No. 13-35765 No. 14-15243
John S. Koppel (argued) and Michael Jay Singer, Attorneys, United States Department of Justice, Civil Division, Washington, D.C.; Stuart F. Delery, Assistant Attorney General, Office of the Attorney General, Washington, D.C.; S. Amanda Marshall, United States Attorney, United States Attorneys' Office, Oregon, for Defendants–Appellants Thomas Perez, et al. Joshua D. Buck (argued), Thierman Buck, Reno, Nevada; Leon Greenberg and Dana Sniegocki, Leon Greenberg Professional Corporation, Las Vegas, Nevada, for Plaintiffs–Appellants Joseph Cesarz and Quy Ngoc Tang. Paul DeCamp (argued), Jackson Lewis P.C., Reston, Virginia; Nicholas M. Beerman, Peter H. Nohle, and William Robert Donovan, Jr., Jackson Lewis P.C., Seattle, Washington; Scott Oberg Oborn, Jackson Lewis P.C., Portland, Oregon, for Plaintiffs–Appellees Oregon Restaurant and Lodging Association, et al. Eugene Scalia (argued) and Alexander Cox, Gibson Dunn & Crutcher LLP, Washington, D.C.; Gregory J. Kamer and Brian J. Cohen, Kamer Zucker Abbott, Las Vegas, Nevada, for Defendants–Appellees Wynn Las Vegas, LLC, et al.
John S. Koppel (argued) and Michael Jay Singer, Attorneys, United States Department of Justice, Civil Division, Washington, D.C.; Stuart F. Delery, Assistant Attorney General, Office of the Attorney General, Washington, D.C.; S. Amanda Marshall, United States Attorney, United States Attorneys' Office, Oregon, for Defendants–Appellants Thomas Perez, et al.
Joshua D. Buck (argued), Thierman Buck, Reno, Nevada; Leon Greenberg and Dana Sniegocki, Leon Greenberg Professional Corporation, Las Vegas, Nevada, for Plaintiffs–Appellants Joseph Cesarz and Quy Ngoc Tang.
Paul DeCamp (argued), Jackson Lewis P.C., Reston, Virginia; Nicholas M. Beerman, Peter H. Nohle, and William Robert Donovan, Jr., Jackson Lewis P.C., Seattle, Washington; Scott Oberg Oborn, Jackson Lewis P.C., Portland, Oregon, for Plaintiffs–Appellees Oregon Restaurant and Lodging Association, et al.
Eugene Scalia (argued) and Alexander Cox, Gibson Dunn & Crutcher LLP, Washington, D.C.; Gregory J. Kamer and Brian J. Cohen, Kamer Zucker Abbott, Las Vegas, Nevada, for Defendants–Appellees Wynn Las Vegas, LLC, et al.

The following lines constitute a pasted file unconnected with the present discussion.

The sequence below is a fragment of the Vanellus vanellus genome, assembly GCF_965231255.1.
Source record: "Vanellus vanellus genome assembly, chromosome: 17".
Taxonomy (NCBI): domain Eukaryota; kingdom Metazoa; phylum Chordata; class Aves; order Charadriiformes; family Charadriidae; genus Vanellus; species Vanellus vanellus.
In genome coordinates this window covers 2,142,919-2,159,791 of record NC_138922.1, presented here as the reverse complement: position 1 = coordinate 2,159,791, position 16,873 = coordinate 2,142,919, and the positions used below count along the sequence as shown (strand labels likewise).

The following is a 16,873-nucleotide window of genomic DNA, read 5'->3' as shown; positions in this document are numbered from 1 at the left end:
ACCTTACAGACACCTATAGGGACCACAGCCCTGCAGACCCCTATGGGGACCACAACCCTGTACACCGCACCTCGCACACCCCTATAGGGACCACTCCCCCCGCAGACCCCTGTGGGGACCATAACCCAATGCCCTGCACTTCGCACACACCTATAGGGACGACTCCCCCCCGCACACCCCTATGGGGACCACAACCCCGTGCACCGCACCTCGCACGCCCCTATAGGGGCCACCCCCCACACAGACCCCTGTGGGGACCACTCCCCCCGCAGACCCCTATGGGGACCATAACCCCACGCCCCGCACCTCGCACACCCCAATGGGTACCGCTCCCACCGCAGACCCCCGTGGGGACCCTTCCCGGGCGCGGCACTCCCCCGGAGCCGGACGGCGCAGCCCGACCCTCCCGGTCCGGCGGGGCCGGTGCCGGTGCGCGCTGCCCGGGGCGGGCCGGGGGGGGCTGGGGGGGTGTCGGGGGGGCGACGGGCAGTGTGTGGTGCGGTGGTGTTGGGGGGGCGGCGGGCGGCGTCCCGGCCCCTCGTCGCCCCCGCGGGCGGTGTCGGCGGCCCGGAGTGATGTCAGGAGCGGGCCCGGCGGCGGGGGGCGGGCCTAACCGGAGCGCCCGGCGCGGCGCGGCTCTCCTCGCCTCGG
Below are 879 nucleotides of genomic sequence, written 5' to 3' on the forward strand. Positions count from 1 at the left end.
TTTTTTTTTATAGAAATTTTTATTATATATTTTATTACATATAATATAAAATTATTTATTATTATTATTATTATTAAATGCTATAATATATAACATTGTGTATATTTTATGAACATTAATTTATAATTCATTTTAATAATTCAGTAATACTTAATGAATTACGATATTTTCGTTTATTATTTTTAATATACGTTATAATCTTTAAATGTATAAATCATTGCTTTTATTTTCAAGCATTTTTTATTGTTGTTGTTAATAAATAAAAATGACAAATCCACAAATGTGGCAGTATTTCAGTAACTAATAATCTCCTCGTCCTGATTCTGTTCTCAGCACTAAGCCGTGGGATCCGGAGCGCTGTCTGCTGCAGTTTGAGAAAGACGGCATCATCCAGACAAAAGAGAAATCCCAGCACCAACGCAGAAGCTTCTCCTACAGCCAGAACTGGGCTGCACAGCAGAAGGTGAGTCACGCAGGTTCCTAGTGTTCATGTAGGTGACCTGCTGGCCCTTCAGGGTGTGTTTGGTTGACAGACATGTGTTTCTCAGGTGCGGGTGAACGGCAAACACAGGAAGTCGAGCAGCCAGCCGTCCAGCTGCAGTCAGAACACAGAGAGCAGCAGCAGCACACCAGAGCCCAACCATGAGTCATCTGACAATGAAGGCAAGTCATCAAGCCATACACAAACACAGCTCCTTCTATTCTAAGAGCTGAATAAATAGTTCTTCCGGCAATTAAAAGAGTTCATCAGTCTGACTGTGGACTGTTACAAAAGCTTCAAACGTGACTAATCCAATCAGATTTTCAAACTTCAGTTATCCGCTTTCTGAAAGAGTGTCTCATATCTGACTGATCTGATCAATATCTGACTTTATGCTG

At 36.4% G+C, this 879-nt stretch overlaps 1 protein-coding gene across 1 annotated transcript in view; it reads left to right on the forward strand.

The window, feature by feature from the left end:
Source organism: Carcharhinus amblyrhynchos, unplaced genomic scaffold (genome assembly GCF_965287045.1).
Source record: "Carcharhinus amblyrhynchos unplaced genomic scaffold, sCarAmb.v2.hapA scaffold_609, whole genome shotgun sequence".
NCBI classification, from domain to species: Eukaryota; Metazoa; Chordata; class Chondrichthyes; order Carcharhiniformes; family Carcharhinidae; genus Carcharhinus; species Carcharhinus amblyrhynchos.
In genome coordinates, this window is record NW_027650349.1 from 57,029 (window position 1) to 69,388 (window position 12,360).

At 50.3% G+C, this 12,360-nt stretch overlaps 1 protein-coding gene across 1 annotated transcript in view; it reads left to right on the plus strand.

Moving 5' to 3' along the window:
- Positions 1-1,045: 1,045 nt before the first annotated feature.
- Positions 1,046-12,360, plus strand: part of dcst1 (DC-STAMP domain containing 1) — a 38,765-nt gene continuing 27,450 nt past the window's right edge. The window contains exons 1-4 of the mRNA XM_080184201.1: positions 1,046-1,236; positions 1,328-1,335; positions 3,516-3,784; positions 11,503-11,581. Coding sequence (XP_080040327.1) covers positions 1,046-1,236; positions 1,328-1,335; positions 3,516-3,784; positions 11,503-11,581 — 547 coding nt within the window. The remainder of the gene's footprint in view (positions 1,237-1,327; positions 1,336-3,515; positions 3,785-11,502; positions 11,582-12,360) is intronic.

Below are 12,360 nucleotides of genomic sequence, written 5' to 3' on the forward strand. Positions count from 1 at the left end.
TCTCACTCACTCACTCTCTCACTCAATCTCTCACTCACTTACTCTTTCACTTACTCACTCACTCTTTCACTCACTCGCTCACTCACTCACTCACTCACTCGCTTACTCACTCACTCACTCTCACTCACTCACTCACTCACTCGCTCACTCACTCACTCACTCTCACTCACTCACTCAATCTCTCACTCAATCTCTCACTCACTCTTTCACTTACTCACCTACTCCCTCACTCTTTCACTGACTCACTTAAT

Before: Harry Pregerson, N. Randy Smith, and John B. Owens, Circuit Judges.
Dissent by Judge O'Scannlain
Judges Pregerson and Owens have voted to deny the petition for panel rehearing. Judge Owens has voted to deny the petition for rehearing en banc, and Judge Pregerson has so recommended. Judge N.R. Smith has voted to grant the petition for panel rehearing and petition for rehearing en banc.
The full court was advised of the petition for rehearing en banc. A judge requested a vote on whether to rehear the matter en banc. The matter failed to receive a majority of votes of the nonrecused active judges in favor of en banc consideration. Fed. R. App. P. 35.
The petition for panel rehearing and the petition for rehearing en banc are DENIED .
The order filed on April 1, 2016 denying rehearing in Cesarz v. Wynn Las Vegas is hereby amended to reflect this subsequent en banc activity, including the dissent from denial of rehearing.
O'SCANNLAIN, Circuit Judge, with whom KOZINSKI, GOULD, TALLMAN, BYBEE, CALLAHAN, BEA, M. SMITH, IKUTA, N.R. SMITH, Circuit Judges, join, dissenting from the denial of rehearing en banc:
Our court today rejects the most elemental teaching of administrative law: agencies exercise whatever powers they possess because—and only because—such powers have been delegated to them by Congress. Flouting that first principle, the panel majority equates a statute's "silence" with an agency's invitation to regulate, thereby reaching the startling conclusion that the Department of Labor can prohibit any workplace practice Congress has not "unambiguously and categorically protected" through positive law. The dissenting opinion had it right; the panel majority's extravagant theory is more than the Constitution will bear. And it is more than our own precedents will allow. Because the panel majority reads our precedents out of existence, and opens not one, but two circuit splits in the process, I respectfully dissent from our refusal to rehear these consolidated cases en banc.